A third church, Hope Memorial Presbyterian, was added later. In 1985 Siloam merged with Hope Memorial. In 2019 Siloam-Hope merged with First Presbyterian to become Siloam-Hope First Presbyterian Church.

Old First was the only cemetery in New Jersey until the 17th century. New Jersey’s founders, other Europeans, and African Americans, about 2,000 in total, are buried here.

Black people were not allowed to be buried alongside white people in the separate cemetery, said Leonard Jackson, 71, from Elizabeth, recounting the stories his late mother told him. Thus, he said white people were buried in the front and black people were buried or dumped in the back – mostly in unmarked graves, he said.

Some 117 African Americans have a first and last name, another 40 have a first or last name, and the rest are unknown. So far, there is only one African American ancestor listed as free. Her name was Hannah. She was 66 when she died on March 11, 1821, and her cause of death was unknown.

Lafayette Boyleston is one of the few whose grave has a headstone.

“We know he is one of the ancestors because in the upper right corner of the headstone there are the letters Col’d, which means colorful,” Lundy said. “We know that the slave owner of Lafeyette Boyleston paid for his funeral. That’s some of the research I found,” she said.

Before she became a pastor in 2019, someone had already searched the church’s “burial register” of all the people buried in the cemetery and created two lists, one of Europeans and the other from Africans. When Lundy saw that there were 313 names of Africans on the list, she created the 313+ Ancestors Speaks project.

“To have people buried in unmarked graves, and then among them there were also Continental soldiers, my motivation was to correct social evil,” he said. “They must not be forgotten and especially their service to this country.h of Elizabeth, New Jersey,” with instructions for sticking to them.

“They didn’t even put their name to stone,” said 313+ Ancestors Speak board member Jackson. “Everything you’ll see is stained, and they’re not in good condition at all.”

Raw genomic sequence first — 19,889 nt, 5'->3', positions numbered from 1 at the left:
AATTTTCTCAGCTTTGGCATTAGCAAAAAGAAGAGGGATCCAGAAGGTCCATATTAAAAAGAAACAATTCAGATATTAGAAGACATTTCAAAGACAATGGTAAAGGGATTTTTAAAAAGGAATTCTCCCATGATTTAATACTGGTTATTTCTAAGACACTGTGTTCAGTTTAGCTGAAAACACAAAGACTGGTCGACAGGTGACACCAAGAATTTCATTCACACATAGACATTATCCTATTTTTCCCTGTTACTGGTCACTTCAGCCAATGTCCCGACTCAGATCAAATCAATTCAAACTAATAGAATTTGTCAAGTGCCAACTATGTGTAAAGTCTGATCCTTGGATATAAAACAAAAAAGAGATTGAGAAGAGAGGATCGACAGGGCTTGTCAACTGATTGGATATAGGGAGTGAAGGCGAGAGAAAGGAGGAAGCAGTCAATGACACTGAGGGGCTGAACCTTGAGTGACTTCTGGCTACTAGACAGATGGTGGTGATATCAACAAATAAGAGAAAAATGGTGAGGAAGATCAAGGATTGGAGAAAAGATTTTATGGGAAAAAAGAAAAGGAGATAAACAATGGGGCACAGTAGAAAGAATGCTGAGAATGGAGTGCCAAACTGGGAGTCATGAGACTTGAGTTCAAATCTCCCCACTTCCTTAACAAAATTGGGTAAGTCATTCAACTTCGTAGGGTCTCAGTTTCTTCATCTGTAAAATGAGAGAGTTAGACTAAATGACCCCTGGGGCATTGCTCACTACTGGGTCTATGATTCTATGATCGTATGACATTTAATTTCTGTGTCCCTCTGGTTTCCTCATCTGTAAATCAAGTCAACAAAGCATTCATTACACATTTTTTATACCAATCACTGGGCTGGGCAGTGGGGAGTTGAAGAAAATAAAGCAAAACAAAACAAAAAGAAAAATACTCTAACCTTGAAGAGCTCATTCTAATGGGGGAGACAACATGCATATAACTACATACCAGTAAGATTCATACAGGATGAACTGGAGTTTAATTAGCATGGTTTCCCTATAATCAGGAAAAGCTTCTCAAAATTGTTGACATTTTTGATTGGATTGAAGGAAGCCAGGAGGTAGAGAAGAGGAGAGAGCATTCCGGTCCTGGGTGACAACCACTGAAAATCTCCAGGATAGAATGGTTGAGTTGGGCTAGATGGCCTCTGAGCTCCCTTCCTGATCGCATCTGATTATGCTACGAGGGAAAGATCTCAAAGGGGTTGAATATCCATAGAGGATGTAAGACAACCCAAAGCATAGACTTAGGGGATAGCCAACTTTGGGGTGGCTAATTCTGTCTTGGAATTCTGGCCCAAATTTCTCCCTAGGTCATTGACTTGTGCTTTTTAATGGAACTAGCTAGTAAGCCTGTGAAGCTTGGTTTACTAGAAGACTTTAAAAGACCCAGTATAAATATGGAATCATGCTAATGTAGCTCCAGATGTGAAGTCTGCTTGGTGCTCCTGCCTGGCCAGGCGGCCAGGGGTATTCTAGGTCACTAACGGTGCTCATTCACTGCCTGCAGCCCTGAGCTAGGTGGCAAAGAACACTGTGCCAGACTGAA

Righting “a social wrong”

The 313+ Ancestors Speak Project Board of Directors is made up of 16 people, a mix of congregation members, police officers, community members and historians.

Elizabeth Police Chief Giacomo Sacca said he got involved with the project to help fix a “social fake”.

“To have people buried in unmarked graves, and then among them there were also Continental soldiers, my motivation was to correct social evil,” he said. “They must not be forgotten, and especially their service to this country.”

The hope of building the monument also sends a message to the community that we can work together to pave the way for the future,” he said.

Linda Caldwell Epps, 70, from Elizabeth, was interested in history and started doing research as a volunteer.

“We can no longer say that we have done well historically if we don’t include other cultures and races, and it underlines that they have contributed to life as we know it today, to the food we eat , customs,” she said. “It’s not just something that’s built exclusively by Europeans.”

Lundy thinks back to the day she met Benz at the cemetery. She said she got chills thinking about how she had been connected to so many different people almost in a kismet way.

“Identity is important,” she said, “and I think the more connected we are, especially us as human beings, to our identity, the better we can get along with others.”

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Shaylah Brown can be reached at [email protected] Follow her on Twitter at @shaylah_brown